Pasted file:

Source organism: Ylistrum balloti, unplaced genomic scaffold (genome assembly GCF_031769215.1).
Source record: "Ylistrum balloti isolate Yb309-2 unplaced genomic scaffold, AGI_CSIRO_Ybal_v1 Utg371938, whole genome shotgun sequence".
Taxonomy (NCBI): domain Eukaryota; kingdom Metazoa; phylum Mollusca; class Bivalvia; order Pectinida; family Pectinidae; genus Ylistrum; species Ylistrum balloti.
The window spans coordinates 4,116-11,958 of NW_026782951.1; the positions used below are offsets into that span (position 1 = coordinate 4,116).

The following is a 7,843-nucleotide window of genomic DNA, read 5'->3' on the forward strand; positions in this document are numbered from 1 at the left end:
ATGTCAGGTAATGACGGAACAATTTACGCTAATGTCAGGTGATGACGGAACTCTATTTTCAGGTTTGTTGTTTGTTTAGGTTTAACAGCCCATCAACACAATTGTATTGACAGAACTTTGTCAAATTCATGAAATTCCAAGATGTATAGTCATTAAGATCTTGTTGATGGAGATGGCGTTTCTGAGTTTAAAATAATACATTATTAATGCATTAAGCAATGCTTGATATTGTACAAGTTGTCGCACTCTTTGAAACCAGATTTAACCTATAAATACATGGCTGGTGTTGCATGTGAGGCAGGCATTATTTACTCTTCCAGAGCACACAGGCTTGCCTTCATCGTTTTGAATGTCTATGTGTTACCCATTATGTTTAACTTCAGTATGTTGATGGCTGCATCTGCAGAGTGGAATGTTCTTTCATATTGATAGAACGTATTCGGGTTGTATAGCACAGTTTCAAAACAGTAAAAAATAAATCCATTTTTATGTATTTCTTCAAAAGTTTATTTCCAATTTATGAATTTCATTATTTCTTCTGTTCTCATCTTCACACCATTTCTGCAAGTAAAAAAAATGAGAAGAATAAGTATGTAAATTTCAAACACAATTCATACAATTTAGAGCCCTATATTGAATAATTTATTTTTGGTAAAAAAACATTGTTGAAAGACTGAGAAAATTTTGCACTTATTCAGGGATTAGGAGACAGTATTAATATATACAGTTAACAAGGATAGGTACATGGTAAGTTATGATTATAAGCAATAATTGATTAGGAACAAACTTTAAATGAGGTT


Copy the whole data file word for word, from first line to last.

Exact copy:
Source organism: Ylistrum balloti, unplaced genomic scaffold (genome assembly GCF_031769215.1).
Source record: "Ylistrum balloti isolate Yb309-2 unplaced genomic scaffold, AGI_CSIRO_Ybal_v1 Utg371938, whole genome shotgun sequence".
Taxonomy (NCBI): domain Eukaryota; kingdom Metazoa; phylum Mollusca; class Bivalvia; order Pectinida; family Pectinidae; genus Ylistrum; species Ylistrum balloti.
The window spans coordinates 4,116-11,958 of NW_026782951.1; the positions used below are offsets into that span (position 1 = coordinate 4,116).

The following is a 7,843-nucleotide window of genomic DNA, read 5'->3' on the forward strand; positions in this document are numbered from 1 at the left end:
ATGTCAGGTAATGACGGAACAATTTACGCTAATGTCAGGTGATGACGGAACTCTATTTTCAGGTTTGTTGTTTGTTTAGGTTTAACAGCCCATCAACACAATTGTATTGACAGAACTTTGTCAAATTCATGAAATTCCAAGATGTATAGTCATTAAGATCTTGTTGATGGAGATGGCGTTTCTGAGTTTAAAATAATACATTATTAATGCATTAAGCAATGCTTGATATTGTACAAGTTGTCGCACTCTTTGAAACCAGATTTAACCTATAAATACATGGCTGGTGTTGCATGTGAGGCAGGCATTATTTACTCTTCCAGAGCACACAGGCTTGCCTTCATCGTTTTGAATGTCTATGTGTTACCCATTATGTTTAACTTCAGTATGTTGATGGCTGCATCTGCAGAGTGGAATGTTCTTTCATATTGATAGAACGTATTCGGGTTGTATAGCACAGTTTCAAAACAGTAAAAAATAAATCCATTTTTATGTATTTCTTCAAAAGTTTATTTCCAATTTATGAATTTCATTATTTCTTCTGTTCTCATCTTCACACCATTTCTGCAAGTAAAAAAAATGAGAAGAATAAGTATGTAAATTTCAAACACAATTCATACAATTTAGAGCCCTATATTGAATAATTTATTTTTGGTAAAAAAACATTGTTGAAAGACTGAGAAAATTTTGCACTTATTCAGGGATTAGGAGACAGTATTAATATATACAGTTAACAAGGATAGGTACATGGTAAGTTATGATTATAAGCAATAATTGATTAGGAACAAACTTTAAATGAGGTT